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1. The problem statement, all variables and given/known data

You have a set of 52 cards, out of which you randomly draw 8. What's the probability of an event that either a) three aces will be drawn or b) three kings will be drawn or c) three aces and three kings will be drawn.

2. Relevant equations

The usual probability mumbo jumbo.

3. The attempt at a solution

This is from a high school textbook and the solution says the said events are going to happen in (4 3)(48 5) + (4 3)(48 5) + (4 3)(4 3)(44 2). I get the first two, but I don't get why there is a plus in front of the third. Shouldn't there be a minus? I mean, the event c) is already covered in both the events a) and b), so if anything you should subtract that event so that it isn't counted twice. If my thinking isn't correct, what am I missing?

II.

1. The problem statement, all variables and given/known data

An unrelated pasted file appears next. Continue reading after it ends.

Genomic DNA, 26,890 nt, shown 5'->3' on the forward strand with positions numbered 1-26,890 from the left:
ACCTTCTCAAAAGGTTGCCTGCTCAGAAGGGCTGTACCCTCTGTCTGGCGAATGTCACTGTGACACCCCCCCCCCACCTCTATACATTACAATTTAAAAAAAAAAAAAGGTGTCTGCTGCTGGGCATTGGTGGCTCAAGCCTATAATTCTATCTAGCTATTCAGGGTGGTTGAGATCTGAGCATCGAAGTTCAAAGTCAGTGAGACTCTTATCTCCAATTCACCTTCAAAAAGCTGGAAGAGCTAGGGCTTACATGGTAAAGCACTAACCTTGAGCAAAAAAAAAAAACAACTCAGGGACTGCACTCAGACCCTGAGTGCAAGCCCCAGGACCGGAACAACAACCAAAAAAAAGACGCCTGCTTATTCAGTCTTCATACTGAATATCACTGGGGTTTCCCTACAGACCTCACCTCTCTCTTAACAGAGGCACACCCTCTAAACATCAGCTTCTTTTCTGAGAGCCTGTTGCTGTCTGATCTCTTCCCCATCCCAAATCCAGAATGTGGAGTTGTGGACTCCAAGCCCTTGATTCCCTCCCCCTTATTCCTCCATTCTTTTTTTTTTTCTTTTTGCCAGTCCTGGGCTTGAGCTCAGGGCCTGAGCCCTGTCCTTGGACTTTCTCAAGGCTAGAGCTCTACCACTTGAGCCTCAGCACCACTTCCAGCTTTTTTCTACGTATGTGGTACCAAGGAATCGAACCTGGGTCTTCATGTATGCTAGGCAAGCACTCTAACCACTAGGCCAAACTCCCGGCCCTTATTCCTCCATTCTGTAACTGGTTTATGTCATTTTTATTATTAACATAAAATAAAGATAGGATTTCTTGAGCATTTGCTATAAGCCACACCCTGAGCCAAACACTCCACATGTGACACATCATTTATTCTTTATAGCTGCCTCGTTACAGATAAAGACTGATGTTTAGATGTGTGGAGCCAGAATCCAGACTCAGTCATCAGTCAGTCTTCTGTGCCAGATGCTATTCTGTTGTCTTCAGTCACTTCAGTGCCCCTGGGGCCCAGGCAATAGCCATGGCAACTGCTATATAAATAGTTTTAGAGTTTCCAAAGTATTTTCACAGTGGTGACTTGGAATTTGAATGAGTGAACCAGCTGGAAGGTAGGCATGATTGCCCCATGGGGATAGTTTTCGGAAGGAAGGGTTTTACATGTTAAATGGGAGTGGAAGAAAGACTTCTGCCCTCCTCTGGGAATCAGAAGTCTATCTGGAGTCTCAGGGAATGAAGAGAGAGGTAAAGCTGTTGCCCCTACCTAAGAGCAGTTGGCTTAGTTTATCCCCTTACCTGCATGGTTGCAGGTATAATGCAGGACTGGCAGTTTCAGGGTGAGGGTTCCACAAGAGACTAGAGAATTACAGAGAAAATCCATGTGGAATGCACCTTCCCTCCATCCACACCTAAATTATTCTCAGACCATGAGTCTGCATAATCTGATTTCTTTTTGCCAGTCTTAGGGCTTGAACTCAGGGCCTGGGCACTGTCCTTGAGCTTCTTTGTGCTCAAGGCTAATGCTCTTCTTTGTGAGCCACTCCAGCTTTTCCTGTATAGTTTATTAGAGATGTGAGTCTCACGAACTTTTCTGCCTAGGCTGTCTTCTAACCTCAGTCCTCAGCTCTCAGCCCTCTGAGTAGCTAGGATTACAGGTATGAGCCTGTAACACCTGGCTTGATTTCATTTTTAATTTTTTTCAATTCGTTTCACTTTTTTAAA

Out of the same set of 52, you draw 3 cards. What is the probability that at least one of those will be an ace?

2. Relevant equations

Same as above.

3. The attempt at a solution

Again, the solution (which I agree with this time) says that event will happen in (4 1)(48 2) + (4 2)(48 1) + (4 3) cases, which is logical. You figure out how many times you'll get on ace, how many times two aces and how many times three aces.

Where I'm lost here, however, is why can't you simply do (4 1)(51 2)? You secure one of those four aces with the first binomial, and then for the remaining two cards you can draw whichever out of the 51 that are left. But this leads to more events than described above and I just can't rationalize which additional events you get here that you shouldn't get.

Thanks in advance!

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# Homework Help: Two probability questions

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